After our Icelandic delicacies we headed back to the hostel and crashed after our long day.

Exploring Reykjavik

Our first day in Iceland began with peanut butter toast. Most hostels offer free toast or cereal to appeal to us budget-conscious travelers, and with a little peanut protein, white bread was enough to fuel our adventures. We headed out on foot towards the city center as a cool drizzle came down. Donned in raincoats we barely noticed the rain as we walked down the main road. So far, not much was exceptional about Iceland. The streets seemed very clean but besides that, it felt like being in any small coastal city on a rainy day. A few hours later we made it to a mall and decided to have lunch. The food court was full of foreign foods, as in foreign to the Icelanders, which meant they didn’t hold any appeal to Erin and I. Instead of the food court, we got food from the supermarket. We chose a box of Ritz crackers, salmon spread, shrimp spread, and herring spread, along with some Icelandic cow cheese. We bought two Icelandic beers to compliment our spread and then headed to the food court.

The spreads were delicious and fresh, which was no surprise given that Iceland is an island that once had no industry besides fishing. The beer, however, tasted like seltzer. It turned out the beer was only 2.5% alcohol and completely lacking in flavor. We later discovered that supermarkets can only sell light beer, which means light alcohol in Iceland. You have to go to a liquor store if you want anything that you can actually taste.

We took a leisurely stroll back to the hotel and decided it was time to map out the rest of our days in Iceland. Consulting a myriad of brochures we decided what we were interested in doing, starting with a long list and then making cuts. It was then clear from the brochures that the appeal of Iceland lies outside the city. The volcanoes, glaciers, and waterfalls garner far more interest than the stores and spas, and it became apparent that it is not the capital city that has driven tourism in Iceland from 250,000 visitors a year a few years ago to the latest 800,000, but rather everything that lies beyond.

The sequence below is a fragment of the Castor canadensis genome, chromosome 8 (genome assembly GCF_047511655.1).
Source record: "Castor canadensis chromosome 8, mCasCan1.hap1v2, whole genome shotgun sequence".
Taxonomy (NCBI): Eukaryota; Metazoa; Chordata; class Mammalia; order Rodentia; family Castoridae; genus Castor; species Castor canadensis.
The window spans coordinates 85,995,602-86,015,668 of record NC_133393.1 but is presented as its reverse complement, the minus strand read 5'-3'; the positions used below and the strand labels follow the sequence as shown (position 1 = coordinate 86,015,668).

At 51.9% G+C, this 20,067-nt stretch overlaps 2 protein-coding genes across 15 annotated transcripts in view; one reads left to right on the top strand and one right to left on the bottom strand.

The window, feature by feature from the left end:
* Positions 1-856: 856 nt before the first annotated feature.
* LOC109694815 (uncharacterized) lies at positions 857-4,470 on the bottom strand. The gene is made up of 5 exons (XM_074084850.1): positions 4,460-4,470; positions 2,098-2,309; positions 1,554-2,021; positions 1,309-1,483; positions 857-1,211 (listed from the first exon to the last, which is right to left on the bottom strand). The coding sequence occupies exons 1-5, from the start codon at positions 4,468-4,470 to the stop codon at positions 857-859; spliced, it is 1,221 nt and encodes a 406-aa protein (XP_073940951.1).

We arranged for two separate day tours; one for each full day we had ahead of us. After sticking around and learning about pigging, the sport of killing wild pigs in Australia with large knives (you meet interesting people in youth hostels), we changed our clothes and set out in search of dinner.
We found a restaurant on Trip Advisor, but finding it in-person was a lot harder. It was called the Grill Market and was supposedly a fancy place to try uniquely Icelandic food. We circled around the area where the address suggested we would find a restaurant until I gave up and asked a shop clerk for directions. The clerk pointed out that the restaurant was located behind the building, off the street. At first I assumed that this restaurant would be small and quiet, given its hidden location, however, the exact opposite turned true.

We entered into a hip, two-story restaurant complete with spiraling staircase and modern chandelier. Patrons ate in a variety of spaces, ranging from coffee tables that were actually giant enameled tree stumps to bar seating where chefs grilled on an open flame behind glass. The host informed us that the restaurant was actually completely booked that night, so we made the first reservation available: 10:30 PM the next night.